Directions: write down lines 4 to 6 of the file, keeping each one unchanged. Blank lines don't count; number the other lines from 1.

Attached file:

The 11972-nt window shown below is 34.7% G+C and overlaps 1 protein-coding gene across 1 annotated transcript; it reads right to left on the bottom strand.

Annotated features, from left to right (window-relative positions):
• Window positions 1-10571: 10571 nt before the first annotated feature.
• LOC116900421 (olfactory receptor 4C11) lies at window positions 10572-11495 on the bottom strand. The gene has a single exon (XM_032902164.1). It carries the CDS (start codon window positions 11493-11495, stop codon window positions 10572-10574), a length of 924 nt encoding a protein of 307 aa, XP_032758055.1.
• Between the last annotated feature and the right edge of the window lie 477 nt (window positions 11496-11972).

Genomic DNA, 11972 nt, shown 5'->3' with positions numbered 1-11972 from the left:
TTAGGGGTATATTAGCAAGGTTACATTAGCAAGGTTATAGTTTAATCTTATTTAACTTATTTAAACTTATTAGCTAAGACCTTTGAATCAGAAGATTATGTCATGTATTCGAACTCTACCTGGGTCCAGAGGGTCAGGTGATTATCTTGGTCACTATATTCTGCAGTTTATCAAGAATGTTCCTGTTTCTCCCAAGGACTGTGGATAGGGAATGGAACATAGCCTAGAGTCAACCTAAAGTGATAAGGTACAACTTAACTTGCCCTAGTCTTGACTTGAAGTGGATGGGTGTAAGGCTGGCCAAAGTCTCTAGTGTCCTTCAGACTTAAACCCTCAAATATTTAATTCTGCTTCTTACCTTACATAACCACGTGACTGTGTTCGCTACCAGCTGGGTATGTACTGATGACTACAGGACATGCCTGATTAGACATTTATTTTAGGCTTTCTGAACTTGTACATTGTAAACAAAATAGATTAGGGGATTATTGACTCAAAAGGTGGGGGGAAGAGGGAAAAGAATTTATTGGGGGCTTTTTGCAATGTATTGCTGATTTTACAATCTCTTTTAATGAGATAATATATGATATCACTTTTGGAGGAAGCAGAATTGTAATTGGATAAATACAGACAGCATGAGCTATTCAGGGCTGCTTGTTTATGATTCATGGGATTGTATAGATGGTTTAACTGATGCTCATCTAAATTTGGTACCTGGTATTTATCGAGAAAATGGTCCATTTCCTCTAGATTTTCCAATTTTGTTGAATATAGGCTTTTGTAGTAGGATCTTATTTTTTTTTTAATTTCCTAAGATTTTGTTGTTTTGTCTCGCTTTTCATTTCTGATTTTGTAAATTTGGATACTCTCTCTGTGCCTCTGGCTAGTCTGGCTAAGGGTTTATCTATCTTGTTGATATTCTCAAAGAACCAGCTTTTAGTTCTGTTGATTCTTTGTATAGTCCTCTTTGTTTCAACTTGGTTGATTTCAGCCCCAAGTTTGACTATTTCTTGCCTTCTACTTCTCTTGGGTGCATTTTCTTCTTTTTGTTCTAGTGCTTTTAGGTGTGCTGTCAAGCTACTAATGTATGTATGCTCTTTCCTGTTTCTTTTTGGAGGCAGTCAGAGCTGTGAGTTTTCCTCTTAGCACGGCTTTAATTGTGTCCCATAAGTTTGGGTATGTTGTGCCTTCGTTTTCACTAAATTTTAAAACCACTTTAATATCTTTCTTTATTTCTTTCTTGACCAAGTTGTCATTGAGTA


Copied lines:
• LOC116900421 (olfactory receptor 4C11) lies at window positions 10572-11495 on the bottom strand. The gene has a single exon (XM_032902164.1). It carries the CDS (start codon window positions 11493-11495, stop codon window positions 10572-10574), a length of 924 nt encoding a protein of 307 aa, XP_032758055.1.
• Between the last annotated feature and the right edge of the window lie 477 nt (window positions 11496-11972).

Genomic DNA, 11972 nt, shown 5'->3' with positions numbered 1-11972 from the left: